Unfocused, uncomfortable, and uncontrollable are words that come to mind when describing Noah Baumbach’s Margot at the Wedding. However, the things that keep this film from making very much sense (no distinct plot line, character arcs that land all over the map, wholly unexplained bits of personal histories) are exactly what raise it above so many films of a similar ilk (and there are many) to become something wonderfully brutal.
I’ll paraphrase what happens with as many cliches as I can fit. The film follows a despondent Nicole Kidman as Margot, an emotionally detached middle-aged somewhat-well-known Manhattanite author, who heads to the Hamptons to her sister’s wedding. Pauline, her sister, is more the didn’t-whiddle-their-depraved-childhood-into-gold I’ll-marry-any-guy-who-will-take-me-before-I’m-too-old type. These characters may be very close to Mr. Baumbach’s experience, but it’s clear he has seen Hannah and her Sisters many many times. Anyway, Pauline is marrying lazy-guy extraordinaire, Malcolm, played with incredible nuance by Jack Black.
The film meanders around in search of a plot, never quite finding a hook on which to hang the story. Instead, Margot plays like a series of heartbreaking scenes whose goal is to bring the emotional meat of each character to the surface. In this respect, Mr. Baumbach achieves something quite special. At points appalling, like when Margot and Pauline recount their sister’s rape by the horse trainer while giggling and cackling, each character’s personal history is outside of our realm of understanding. Attention is never paid to filling in the gaps or explaining away the most disturbing bits. However, our confusion as an audience makes some other scenes wholly enjoyable, such as the few times Margot finds herself crying. We never feel sorry for her, but rather that we get relief from the pain of witnessing how terrible she can become if she sees fit. Or, without spoiling anything, when Mr. Black, as the childish Malcolm, finds himself under attack on the beach. There is no question that he has gotten his comeuppance, but he is so broken, so psychologically ill-prepared to deal with adulthod, that we almost forgive him his transgressions.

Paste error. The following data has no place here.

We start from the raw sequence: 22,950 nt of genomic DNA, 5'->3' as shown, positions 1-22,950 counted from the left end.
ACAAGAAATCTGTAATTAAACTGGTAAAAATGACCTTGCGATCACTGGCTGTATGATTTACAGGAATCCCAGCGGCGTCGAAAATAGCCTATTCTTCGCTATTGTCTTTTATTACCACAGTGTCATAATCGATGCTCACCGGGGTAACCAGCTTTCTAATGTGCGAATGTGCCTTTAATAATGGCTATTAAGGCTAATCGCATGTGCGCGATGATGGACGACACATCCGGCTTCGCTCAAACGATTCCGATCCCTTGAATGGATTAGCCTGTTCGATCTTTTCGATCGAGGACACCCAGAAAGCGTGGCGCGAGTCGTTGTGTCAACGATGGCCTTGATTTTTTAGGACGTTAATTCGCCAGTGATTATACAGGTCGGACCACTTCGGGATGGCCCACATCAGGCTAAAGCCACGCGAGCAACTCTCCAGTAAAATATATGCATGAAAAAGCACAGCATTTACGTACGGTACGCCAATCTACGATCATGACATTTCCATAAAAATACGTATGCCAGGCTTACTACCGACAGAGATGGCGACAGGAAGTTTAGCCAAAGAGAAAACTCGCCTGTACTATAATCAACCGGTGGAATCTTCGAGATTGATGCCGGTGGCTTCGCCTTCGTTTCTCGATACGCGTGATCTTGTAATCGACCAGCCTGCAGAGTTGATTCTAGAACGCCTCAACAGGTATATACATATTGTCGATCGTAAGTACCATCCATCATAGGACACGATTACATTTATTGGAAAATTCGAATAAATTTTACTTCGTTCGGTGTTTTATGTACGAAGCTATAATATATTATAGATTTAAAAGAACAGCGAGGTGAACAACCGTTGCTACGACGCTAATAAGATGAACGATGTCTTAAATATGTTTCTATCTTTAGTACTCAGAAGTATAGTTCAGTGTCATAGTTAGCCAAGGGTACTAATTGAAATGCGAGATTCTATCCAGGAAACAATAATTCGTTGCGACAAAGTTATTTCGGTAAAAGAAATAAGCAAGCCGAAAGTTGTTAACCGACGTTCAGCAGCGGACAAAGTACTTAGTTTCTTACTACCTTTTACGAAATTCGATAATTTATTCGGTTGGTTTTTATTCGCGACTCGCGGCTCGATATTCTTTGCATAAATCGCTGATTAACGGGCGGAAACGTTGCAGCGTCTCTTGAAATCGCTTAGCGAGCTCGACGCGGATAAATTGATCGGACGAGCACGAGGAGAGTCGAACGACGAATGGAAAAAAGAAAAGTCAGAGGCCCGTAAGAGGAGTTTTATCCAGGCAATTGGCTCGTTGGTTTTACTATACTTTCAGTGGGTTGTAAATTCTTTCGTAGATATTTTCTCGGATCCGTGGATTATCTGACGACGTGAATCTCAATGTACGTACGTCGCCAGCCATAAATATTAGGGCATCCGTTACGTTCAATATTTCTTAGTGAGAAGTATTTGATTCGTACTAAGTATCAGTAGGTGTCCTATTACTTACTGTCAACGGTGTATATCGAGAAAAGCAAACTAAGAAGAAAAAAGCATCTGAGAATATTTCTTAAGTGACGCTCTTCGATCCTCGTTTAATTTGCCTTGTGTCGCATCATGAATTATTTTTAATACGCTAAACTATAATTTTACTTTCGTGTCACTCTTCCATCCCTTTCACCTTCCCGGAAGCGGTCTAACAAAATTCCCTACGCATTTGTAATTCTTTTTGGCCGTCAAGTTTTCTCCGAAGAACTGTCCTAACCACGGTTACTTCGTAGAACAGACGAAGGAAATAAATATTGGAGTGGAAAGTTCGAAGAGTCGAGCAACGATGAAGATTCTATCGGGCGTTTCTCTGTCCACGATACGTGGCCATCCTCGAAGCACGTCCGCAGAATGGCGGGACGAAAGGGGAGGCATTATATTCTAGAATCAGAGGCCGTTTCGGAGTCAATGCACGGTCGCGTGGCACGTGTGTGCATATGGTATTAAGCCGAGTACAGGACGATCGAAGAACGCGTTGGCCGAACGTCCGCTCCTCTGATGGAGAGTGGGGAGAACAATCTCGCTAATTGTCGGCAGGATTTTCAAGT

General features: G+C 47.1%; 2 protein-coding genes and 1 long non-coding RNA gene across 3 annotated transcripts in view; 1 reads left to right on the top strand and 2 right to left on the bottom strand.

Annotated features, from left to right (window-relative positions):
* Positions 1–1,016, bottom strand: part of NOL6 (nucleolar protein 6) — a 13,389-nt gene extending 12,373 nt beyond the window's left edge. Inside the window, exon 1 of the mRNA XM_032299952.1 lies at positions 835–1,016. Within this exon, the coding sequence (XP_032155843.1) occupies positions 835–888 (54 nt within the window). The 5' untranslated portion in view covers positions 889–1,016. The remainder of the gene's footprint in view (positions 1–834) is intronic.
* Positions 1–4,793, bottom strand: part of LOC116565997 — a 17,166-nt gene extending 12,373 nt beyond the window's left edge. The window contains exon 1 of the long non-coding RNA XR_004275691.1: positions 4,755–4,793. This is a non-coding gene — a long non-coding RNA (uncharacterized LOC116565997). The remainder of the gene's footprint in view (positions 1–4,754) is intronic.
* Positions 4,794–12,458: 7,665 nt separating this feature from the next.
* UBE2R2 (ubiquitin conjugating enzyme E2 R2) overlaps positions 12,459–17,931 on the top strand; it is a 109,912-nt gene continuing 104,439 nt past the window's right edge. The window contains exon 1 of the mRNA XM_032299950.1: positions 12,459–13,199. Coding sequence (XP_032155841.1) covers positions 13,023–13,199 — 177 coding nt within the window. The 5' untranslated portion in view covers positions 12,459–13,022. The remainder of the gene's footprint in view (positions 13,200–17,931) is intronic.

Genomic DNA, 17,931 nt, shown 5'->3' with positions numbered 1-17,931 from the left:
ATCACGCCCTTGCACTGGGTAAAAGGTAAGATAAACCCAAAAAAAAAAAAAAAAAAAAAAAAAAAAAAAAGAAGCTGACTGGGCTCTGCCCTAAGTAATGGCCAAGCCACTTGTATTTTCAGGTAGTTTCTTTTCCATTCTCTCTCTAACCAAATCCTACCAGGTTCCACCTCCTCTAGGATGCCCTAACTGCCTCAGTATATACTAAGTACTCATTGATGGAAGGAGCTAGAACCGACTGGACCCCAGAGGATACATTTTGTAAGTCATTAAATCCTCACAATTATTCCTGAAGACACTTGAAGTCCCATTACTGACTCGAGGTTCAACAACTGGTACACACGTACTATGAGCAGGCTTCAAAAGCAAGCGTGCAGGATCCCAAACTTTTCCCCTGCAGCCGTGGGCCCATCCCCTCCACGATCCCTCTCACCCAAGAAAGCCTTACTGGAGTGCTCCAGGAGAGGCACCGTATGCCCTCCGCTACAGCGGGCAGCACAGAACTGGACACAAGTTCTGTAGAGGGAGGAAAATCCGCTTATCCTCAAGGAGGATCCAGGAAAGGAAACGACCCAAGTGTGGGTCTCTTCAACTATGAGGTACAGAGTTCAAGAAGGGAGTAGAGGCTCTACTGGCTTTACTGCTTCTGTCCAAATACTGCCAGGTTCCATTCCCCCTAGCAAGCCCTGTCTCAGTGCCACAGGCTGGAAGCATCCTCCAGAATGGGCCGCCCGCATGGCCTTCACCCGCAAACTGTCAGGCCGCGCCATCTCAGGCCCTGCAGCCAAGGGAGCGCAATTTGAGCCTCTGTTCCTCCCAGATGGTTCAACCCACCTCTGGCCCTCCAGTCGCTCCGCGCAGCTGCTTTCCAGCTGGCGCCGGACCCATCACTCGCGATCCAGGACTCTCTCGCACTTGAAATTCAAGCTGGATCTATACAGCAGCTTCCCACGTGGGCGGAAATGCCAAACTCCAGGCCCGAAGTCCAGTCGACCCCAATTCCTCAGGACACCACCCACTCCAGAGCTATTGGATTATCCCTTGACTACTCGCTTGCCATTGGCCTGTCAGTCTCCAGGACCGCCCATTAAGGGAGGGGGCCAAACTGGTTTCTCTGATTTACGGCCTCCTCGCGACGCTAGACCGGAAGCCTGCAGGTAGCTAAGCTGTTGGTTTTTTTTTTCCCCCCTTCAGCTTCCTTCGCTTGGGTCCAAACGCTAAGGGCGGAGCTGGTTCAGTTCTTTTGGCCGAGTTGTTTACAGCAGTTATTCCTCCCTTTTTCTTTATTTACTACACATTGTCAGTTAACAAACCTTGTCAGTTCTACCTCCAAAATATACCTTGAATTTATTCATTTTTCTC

I don’t believe that Mr. Baumbach is a very good storyteller, but that doesn’t make him a bad filmmaker. It is refreshing to see a film that is so explorative of human emotion without letting things like linearity and logic fumble up his direction. I’m sure that we will see even better films from him, but for now, I will take as many of these as he has to offer and lap them up.